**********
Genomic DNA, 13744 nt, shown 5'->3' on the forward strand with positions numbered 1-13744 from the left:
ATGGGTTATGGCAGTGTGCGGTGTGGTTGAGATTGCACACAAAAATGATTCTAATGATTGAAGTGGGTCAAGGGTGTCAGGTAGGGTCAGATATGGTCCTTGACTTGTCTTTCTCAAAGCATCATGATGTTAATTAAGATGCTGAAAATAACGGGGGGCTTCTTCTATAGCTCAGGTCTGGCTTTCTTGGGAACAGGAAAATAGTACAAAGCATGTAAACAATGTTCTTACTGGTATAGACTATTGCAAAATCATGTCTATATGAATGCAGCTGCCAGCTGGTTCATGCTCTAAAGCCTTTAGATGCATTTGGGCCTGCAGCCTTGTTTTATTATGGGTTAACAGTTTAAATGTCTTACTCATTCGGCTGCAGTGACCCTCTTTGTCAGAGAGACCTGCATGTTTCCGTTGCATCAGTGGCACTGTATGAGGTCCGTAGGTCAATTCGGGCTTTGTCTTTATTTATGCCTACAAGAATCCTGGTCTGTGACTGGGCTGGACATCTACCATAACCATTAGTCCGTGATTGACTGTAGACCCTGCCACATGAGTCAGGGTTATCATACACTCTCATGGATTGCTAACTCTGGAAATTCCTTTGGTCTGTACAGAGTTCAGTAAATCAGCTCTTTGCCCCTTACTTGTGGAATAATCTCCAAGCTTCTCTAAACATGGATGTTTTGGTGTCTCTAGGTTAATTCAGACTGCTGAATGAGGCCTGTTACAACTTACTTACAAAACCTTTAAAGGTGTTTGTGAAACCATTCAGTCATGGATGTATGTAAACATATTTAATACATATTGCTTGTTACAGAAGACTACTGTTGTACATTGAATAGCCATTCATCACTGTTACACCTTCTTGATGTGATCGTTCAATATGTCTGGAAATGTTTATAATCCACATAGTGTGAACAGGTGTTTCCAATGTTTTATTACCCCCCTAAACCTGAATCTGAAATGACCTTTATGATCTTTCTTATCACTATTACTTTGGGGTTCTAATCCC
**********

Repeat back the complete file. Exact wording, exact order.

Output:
Genomic DNA, 13744 nt, shown 5'->3' on the forward strand with positions numbered 1-13744 from the left:
ATGGGTTATGGCAGTGTGCGGTGTGGTTGAGATTGCACACAAAAATGATTCTAATGATTGAAGTGGGTCAAGGGTGTCAGGTAGGGTCAGATATGGTCCTTGACTTGTCTTTCTCAAAGCATCATGATGTTAATTAAGATGCTGAAAATAACGGGGGGCTTCTTCTATAGCTCAGGTCTGGCTTTCTTGGGAACAGGAAAATAGTACAAAGCATGTAAACAATGTTCTTACTGGTATAGACTATTGCAAAATCATGTCTATATGAATGCAGCTGCCAGCTGGTTCATGCTCTAAAGCCTTTAGATGCATTTGGGCCTGCAGCCTTGTTTTATTATGGGTTAACAGTTTAAATGTCTTACTCATTCGGCTGCAGTGACCCTCTTTGTCAGAGAGACCTGCATGTTTCCGTTGCATCAGTGGCACTGTATGAGGTCCGTAGGTCAATTCGGGCTTTGTCTTTATTTATGCCTACAAGAATCCTGGTCTGTGACTGGGCTGGACATCTACCATAACCATTAGTCCGTGATTGACTGTAGACCCTGCCACATGAGTCAGGGTTATCATACACTCTCATGGATTGCTAACTCTGGAAATTCCTTTGGTCTGTACAGAGTTCAGTAAATCAGCTCTTTGCCCCTTACTTGTGGAATAATCTCCAAGCTTCTCTAAACATGGATGTTTTGGTGTCTCTAGGTTAATTCAGACTGCTGAATGAGGCCTGTTACAACTTACTTACAAAACCTTTAAAGGTGTTTGTGAAACCATTCAGTCATGGATGTATGTAAACATATTTAATACATATTGCTTGTTACAGAAGACTACTGTTGTACATTGAATAGCCATTCATCACTGTTACACCTTCTTGATGTGATCGTTCAATATGTCTGGAAATGTTTATAATCCACATAGTGTGAACAGGTGTTTCCAATGTTTTATTACCCCCCTAAACCTGAATCTGAAATGACCTTTATGATCTTTCTTATCACTATTACTTTGGGGTTCTAATCCC